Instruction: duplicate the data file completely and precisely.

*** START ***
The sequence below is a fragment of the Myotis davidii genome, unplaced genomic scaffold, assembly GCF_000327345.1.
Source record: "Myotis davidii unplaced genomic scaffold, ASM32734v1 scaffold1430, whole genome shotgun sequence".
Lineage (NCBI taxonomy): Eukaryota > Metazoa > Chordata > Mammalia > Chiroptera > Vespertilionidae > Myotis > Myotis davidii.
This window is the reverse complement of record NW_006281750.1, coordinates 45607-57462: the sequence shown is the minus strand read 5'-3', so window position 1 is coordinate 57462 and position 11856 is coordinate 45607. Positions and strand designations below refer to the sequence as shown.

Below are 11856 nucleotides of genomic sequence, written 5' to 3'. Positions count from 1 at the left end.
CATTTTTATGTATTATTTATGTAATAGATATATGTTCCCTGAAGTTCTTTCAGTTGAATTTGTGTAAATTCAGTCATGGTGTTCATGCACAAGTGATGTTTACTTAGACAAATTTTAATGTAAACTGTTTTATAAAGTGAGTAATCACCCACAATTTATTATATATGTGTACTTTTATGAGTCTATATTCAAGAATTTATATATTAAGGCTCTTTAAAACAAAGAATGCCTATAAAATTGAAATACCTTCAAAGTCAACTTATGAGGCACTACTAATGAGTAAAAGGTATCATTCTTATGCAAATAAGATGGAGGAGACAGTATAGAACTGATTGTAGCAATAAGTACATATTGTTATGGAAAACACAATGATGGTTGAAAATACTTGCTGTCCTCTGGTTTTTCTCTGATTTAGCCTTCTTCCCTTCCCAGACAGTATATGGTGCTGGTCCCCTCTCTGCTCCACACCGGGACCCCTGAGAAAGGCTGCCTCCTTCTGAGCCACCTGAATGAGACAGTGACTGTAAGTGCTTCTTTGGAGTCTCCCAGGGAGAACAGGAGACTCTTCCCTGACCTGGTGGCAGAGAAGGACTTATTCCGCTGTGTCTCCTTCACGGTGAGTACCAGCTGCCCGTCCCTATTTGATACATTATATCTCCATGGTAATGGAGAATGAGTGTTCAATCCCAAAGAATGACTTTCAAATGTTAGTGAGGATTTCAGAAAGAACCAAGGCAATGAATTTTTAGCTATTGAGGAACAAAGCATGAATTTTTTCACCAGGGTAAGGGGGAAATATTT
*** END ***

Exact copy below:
The sequence below is a fragment of the Myotis davidii genome, unplaced genomic scaffold, assembly GCF_000327345.1.
Source record: "Myotis davidii unplaced genomic scaffold, ASM32734v1 scaffold1430, whole genome shotgun sequence".
Lineage (NCBI taxonomy): Eukaryota > Metazoa > Chordata > Mammalia > Chiroptera > Vespertilionidae > Myotis > Myotis davidii.
This window is the reverse complement of record NW_006281750.1, coordinates 45607-57462: the sequence shown is the minus strand read 5'-3', so window position 1 is coordinate 57462 and position 11856 is coordinate 45607. Positions and strand designations below refer to the sequence as shown.

Below are 11856 nucleotides of genomic sequence, written 5' to 3'. Positions count from 1 at the left end.
CATTTTTATGTATTATTTATGTAATAGATATATGTTCCCTGAAGTTCTTTCAGTTGAATTTGTGTAAATTCAGTCATGGTGTTCATGCACAAGTGATGTTTACTTAGACAAATTTTAATGTAAACTGTTTTATAAAGTGAGTAATCACCCACAATTTATTATATATGTGTACTTTTATGAGTCTATATTCAAGAATTTATATATTAAGGCTCTTTAAAACAAAGAATGCCTATAAAATTGAAATACCTTCAAAGTCAACTTATGAGGCACTACTAATGAGTAAAAGGTATCATTCTTATGCAAATAAGATGGAGGAGACAGTATAGAACTGATTGTAGCAATAAGTACATATTGTTATGGAAAACACAATGATGGTTGAAAATACTTGCTGTCCTCTGGTTTTTCTCTGATTTAGCCTTCTTCCCTTCCCAGACAGTATATGGTGCTGGTCCCCTCTCTGCTCCACACCGGGACCCCTGAGAAAGGCTGCCTCCTTCTGAGCCACCTGAATGAGACAGTGACTGTAAGTGCTTCTTTGGAGTCTCCCAGGGAGAACAGGAGACTCTTCCCTGACCTGGTGGCAGAGAAGGACTTATTCCGCTGTGTCTCCTTCACGGTGAGTACCAGCTGCCCGTCCCTATTTGATACATTATATCTCCATGGTAATGGAGAATGAGTGTTCAATCCCAAAGAATGACTTTCAAATGTTAGTGAGGATTTCAGAAAGAACCAAGGCAATGAATTTTTAGCTATTGAGGAACAAAGCATGAATTTTTTCACCAGGGTAAGGGGGAAATATTT